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Mission Starfish 2030: Restore our Ocean and Waters

Mission Starfish 2030: Restore our Ocean and Waters

Photo: @marml_photography

As an integral part of the Horizon Europe framework programme beginning this year 2021, the EU has set missions, which are commitments to solve some of the greatest challenges facing our world. Some examples of these are fighting cancer, adapting to climate change, protecting our oceans, living in greener cities and ensuring soil health and food.

Each mission will operate as a portfolio of actions – such as research projects, policy measures or even legislative initiatives - to achieve a measurable goal that could not be achieved through individual actions, but rather through bold, concrete, game-changing solutions.

In total, 5 mission areas have been identified, each with a dedicated mission board and assembly. The Mission Board on Healthy Oceans, Seas, Coastal and Inland Waters proposed though the Mission Starfish 2030: Restore our Ocean and Waters by 2030.

Image: Mission Starfish 2030 ©European Union, 2020

What is the mission about?

The mission aims to know, restore and protect our ocean and waters by 2030 by reducing human pressures on marine and freshwater environments, restoring degraded ecosystems and sustainably harnessing the essential goods and services they provide.

Interestingly enough, the approach is finally being made with a holistic and coherent vision to target the cumulative threats to the Ocean and waters, by looking at the water cycle as a whole. Inspired by the shape of the starfish, the Mission pursues five interdependent objectives – knowledge, regeneration, zero pollution, decarbonisation and governance – uniting overall 17 ambitious, concrete and measurable targets for 2030.

These five objectives are mutually supportive. The core is to regenerate ecosystems by directly protecting and revitalising them. This already major task will not be complete unless pollution is halted. But as climate change is intimately linked to the health of the ocean, the transition to climate neutrality by decarbonising the blue economy is also essential. Such transformation must be enabled by a revamped governance system that is fit for and up to the challenge. Finally, such ambition of environmental, economic and social change must be supported by society and science: the knowledge and emotional gap must be filled as a cross-cutting supporting action.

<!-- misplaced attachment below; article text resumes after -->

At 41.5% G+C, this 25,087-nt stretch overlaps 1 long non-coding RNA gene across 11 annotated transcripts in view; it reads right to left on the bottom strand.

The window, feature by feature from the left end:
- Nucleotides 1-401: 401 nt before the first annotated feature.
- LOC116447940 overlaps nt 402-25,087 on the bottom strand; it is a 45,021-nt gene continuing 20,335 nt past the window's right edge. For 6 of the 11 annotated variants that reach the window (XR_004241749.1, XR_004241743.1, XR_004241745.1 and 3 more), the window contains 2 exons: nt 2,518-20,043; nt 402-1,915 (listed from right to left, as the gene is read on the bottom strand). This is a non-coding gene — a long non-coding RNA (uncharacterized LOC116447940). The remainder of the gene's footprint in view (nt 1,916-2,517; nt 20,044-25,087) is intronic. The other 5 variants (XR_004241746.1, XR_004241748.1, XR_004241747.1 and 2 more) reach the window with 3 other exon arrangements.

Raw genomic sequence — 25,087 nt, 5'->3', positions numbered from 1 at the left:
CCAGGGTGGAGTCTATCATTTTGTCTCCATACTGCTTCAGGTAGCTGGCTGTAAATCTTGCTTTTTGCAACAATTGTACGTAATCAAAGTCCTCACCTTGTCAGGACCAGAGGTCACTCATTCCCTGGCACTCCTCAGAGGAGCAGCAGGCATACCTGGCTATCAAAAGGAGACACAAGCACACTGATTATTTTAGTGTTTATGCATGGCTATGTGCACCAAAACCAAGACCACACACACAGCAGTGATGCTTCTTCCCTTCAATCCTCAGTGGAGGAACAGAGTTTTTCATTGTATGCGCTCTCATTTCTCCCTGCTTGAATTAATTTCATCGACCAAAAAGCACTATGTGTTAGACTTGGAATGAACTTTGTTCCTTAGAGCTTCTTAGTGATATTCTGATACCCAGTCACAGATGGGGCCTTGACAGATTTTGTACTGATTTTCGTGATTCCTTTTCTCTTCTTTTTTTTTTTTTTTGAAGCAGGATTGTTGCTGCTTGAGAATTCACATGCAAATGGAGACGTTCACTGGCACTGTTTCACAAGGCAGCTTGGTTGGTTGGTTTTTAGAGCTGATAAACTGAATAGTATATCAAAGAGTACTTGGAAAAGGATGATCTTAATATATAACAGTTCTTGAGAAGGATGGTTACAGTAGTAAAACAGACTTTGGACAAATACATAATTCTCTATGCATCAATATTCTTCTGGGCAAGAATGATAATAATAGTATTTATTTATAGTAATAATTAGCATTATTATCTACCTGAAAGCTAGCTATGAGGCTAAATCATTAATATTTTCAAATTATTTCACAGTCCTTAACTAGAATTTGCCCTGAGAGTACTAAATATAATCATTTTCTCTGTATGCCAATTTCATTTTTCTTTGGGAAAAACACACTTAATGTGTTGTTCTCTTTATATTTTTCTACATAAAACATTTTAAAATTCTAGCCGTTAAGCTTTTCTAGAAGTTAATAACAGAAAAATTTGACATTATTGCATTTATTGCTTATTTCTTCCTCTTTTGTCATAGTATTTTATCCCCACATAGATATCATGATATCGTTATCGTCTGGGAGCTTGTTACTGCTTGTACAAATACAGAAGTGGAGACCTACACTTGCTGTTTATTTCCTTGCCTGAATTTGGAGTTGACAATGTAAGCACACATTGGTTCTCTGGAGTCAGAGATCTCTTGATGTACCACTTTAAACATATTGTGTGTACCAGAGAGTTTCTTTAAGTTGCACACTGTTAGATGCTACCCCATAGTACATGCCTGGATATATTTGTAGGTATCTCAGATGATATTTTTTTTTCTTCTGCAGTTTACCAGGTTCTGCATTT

Which are the targets?

The five objectives of Mission Starfish 2030 will enable regeneration of marine and water ecosystems. But since defining such objectives is not sufficient, a set of ambitious, concrete, and measurable targets has been defined to address the actors, activities, tools and systems that need to be called upon to reach each objective. These 17 targets are considered to be the indispensable components of a holistic approach to systemic change.

The targets are:

How to succeed?

High level of ambition involves deep, long-term structural transformations. But specifically it will need two big components:

  • Powerful engagement with society - The proposed targets address variable audiences, depending on their specificity, but overall, they engage a wide range of actors: public authorities at all levels (local, regional national, European), all sectors of the blue economy, civil society organisations, scientific and cultural entities.
  • A bold investment plan - it is estimated that the investment needs from the EU funding and from national public and private sources would total around EURO 500 billion over the period 2021-2027.

What is next?

After the final recommendations of the Mission Board were handed over to the European Commission at the European Research & Innovation Days in September 2020, the mission entered in a preparatory phase last November. Now, in the 1st and 2nd quarter of 2021, the preparation of mission implementation plans is being made, and will be followed by a Commission decision on full implementation phase.


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